Over the past decades several studies have underscored the link between physical activity and cognition. For instance, in a study published in 2001 neuropsychiatrist Kristine Yaffe of the University of California, San Francisco, and her colleagues recruited 5,925 women older than 65 at four different medical centers across the U.S. The participants were all free of any physical disability that would limit their ability to walk or pursue other physical activities. The volunteers were also screened to ensure that they did not have a cognitive impairment. The researchers then assessed their physical activity by asking the women how many city blocks they walked and how many flights of stairs they climbed daily and gave them a questionnaire to fill out about their levels of participation in 33 different physical activities.

After six to eight years, the researchers assessed the women's level of cognitive function. The most active women had a 30 percent lower risk of cognitive decline. Interestingly, walking distance was related to cognition, but walking speed was not. It seems that even moderate levels of physical activity can serve to limit declines in cognition.

Moderate movement is good, but toning your circulatory system with aerobic exercise may be the real key to brain fitness. In a 1995 study of 1,192 healthy 70- to 79-year-olds, cognitive neuroscientist Marilyn Albert of Johns Hopkins University and her colleagues measured cognition with a battery of tasks that took approximately 30 minutes to complete and included tests of language, verbal memory, nonverbal memory, conceptualization and visuospatial ability. They found that the best predictors of cognitive change over a two-year period included strenuous activity and peak pulmonary expiratory flow rate.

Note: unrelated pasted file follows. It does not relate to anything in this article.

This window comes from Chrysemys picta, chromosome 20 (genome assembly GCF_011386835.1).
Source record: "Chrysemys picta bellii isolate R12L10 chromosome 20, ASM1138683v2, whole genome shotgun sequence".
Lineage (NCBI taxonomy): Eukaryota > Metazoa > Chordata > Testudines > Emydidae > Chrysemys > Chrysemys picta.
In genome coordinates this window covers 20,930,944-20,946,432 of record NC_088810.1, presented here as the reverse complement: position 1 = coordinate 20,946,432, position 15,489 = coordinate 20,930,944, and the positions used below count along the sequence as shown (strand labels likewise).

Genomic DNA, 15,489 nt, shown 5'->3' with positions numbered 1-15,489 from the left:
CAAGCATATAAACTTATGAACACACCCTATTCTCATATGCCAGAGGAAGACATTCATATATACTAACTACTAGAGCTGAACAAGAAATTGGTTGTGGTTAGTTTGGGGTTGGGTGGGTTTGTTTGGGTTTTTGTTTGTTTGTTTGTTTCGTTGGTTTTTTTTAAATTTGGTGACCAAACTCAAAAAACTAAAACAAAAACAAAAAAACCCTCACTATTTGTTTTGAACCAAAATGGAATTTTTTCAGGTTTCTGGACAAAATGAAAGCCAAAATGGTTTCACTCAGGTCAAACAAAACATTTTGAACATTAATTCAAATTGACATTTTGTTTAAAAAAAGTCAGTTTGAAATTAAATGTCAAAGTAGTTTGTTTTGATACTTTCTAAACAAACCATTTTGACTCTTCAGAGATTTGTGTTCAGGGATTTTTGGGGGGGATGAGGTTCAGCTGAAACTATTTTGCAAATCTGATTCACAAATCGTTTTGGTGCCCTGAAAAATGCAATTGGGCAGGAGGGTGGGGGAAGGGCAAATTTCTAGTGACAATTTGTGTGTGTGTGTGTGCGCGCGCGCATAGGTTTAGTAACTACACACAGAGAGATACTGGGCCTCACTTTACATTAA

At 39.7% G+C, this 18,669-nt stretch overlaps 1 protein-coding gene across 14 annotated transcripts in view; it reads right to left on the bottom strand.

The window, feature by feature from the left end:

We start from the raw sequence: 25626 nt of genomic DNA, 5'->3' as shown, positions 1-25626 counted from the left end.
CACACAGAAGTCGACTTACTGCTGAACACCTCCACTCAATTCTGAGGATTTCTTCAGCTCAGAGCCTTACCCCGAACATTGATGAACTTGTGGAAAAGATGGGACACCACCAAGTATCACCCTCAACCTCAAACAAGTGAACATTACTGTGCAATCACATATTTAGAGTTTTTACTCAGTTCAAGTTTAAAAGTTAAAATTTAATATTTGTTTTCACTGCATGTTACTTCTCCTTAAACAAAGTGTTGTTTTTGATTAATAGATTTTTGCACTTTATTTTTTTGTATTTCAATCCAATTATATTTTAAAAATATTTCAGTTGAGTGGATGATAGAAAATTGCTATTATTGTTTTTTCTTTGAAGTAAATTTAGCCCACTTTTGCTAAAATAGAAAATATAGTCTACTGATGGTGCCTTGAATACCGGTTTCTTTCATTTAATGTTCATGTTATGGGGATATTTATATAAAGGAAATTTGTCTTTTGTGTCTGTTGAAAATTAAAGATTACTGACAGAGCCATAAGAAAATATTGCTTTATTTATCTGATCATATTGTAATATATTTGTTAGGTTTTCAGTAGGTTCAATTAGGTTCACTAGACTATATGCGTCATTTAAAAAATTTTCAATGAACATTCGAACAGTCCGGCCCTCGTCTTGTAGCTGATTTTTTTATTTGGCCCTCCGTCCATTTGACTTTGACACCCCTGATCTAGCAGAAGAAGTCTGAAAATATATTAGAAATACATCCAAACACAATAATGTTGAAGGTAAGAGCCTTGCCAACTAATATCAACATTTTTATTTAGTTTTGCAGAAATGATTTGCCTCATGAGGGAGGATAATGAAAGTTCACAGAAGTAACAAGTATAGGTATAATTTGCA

In an investigation published in 2004 epidemiologist Jennifer Weuve, then at Harvard University, and her colleagues also examined the relation between physical activity and cognitive change over a two-year period in 16,466 nurses who were older than 70. Participants logged how much time they spent per week in a variety of physical activities (running, jogging, walking, hiking, racket sports, swimming, bicycling, aerobic dance) over the past year and provided self-reports of walking pace in minutes per mile. Weuve's group observed a significant relation between energy expended in physical activities and cognition, across a large set of cognitive measures.

The research that we have described thus far has examined mental performance over relatively short periods—just several years. A few studies have begun to look at what happens over longer timescales. In 2005 Suvi Rovio, now at the University of Turku in Finland, and her colleagues examined the relation between physical activity at middle age and risk of dementia an average of 21 years later, when the cohort was between 65 and 79 years of age. Subjects indicated how often they participated in leisure-time physical activities that lasted at least 20 to 30 minutes and caused breathlessness and sweating. Conducting such activity at midlife at least twice a week was associated with a reduced risk of dementia in later life. Indeed, participants in the more active group had 52 percent lower odds of having dementia than the more sedentary group did.